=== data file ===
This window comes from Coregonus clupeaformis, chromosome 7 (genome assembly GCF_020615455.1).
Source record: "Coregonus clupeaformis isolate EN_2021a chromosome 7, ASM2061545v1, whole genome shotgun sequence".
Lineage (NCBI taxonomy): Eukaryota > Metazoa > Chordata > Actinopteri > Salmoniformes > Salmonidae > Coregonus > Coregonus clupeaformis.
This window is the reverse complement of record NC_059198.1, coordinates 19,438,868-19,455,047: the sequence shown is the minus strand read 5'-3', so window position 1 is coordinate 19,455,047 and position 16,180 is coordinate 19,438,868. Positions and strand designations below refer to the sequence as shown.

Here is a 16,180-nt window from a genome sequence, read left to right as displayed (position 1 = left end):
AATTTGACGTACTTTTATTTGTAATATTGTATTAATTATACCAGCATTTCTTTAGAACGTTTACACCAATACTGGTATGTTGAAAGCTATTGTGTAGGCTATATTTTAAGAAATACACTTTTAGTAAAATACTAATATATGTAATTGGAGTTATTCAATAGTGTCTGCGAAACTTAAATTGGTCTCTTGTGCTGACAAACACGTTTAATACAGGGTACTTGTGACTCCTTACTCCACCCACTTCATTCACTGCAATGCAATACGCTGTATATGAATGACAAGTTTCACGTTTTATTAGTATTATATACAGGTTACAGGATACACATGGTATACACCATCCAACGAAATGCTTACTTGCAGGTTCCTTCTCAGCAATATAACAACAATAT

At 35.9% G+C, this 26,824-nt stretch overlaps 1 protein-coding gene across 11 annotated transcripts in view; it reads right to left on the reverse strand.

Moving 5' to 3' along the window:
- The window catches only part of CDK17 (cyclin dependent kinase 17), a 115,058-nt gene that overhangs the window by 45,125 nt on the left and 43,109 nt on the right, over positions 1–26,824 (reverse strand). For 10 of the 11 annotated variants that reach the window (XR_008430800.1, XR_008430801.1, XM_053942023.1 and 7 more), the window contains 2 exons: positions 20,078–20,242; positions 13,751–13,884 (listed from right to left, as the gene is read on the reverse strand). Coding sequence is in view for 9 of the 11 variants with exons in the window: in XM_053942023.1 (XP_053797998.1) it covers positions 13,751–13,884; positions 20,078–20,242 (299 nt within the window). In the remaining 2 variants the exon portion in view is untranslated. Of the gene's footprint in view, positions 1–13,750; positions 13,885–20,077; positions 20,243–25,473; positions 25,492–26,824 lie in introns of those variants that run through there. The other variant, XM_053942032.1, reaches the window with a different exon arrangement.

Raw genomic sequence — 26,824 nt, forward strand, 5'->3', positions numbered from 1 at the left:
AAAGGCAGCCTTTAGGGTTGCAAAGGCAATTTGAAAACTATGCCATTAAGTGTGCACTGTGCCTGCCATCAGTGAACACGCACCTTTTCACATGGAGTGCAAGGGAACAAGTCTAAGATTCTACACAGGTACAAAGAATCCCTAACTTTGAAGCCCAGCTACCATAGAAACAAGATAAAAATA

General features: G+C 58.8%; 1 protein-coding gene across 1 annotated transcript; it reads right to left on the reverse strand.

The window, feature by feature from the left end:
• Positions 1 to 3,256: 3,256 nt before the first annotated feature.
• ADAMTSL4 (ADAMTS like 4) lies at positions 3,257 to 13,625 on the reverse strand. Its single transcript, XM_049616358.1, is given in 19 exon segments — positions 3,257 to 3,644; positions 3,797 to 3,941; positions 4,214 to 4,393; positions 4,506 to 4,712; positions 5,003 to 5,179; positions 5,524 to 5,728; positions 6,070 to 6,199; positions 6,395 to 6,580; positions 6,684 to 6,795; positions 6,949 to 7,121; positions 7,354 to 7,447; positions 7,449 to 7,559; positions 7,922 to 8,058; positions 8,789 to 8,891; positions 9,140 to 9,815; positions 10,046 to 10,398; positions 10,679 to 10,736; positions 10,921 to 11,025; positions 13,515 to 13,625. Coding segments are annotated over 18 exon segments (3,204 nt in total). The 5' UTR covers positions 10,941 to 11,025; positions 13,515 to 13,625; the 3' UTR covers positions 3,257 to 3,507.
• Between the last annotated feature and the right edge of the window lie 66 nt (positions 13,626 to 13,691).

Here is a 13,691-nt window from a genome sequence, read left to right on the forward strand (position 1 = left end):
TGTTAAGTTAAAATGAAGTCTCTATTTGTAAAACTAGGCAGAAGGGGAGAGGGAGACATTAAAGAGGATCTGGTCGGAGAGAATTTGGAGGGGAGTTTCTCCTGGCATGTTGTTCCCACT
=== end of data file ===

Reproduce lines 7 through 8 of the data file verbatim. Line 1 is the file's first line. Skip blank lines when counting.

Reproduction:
At 35.9% G+C, this 26,824-nt stretch overlaps 1 protein-coding gene across 11 annotated transcripts in view; it reads right to left on the reverse strand.

Moving 5' to 3' along the window: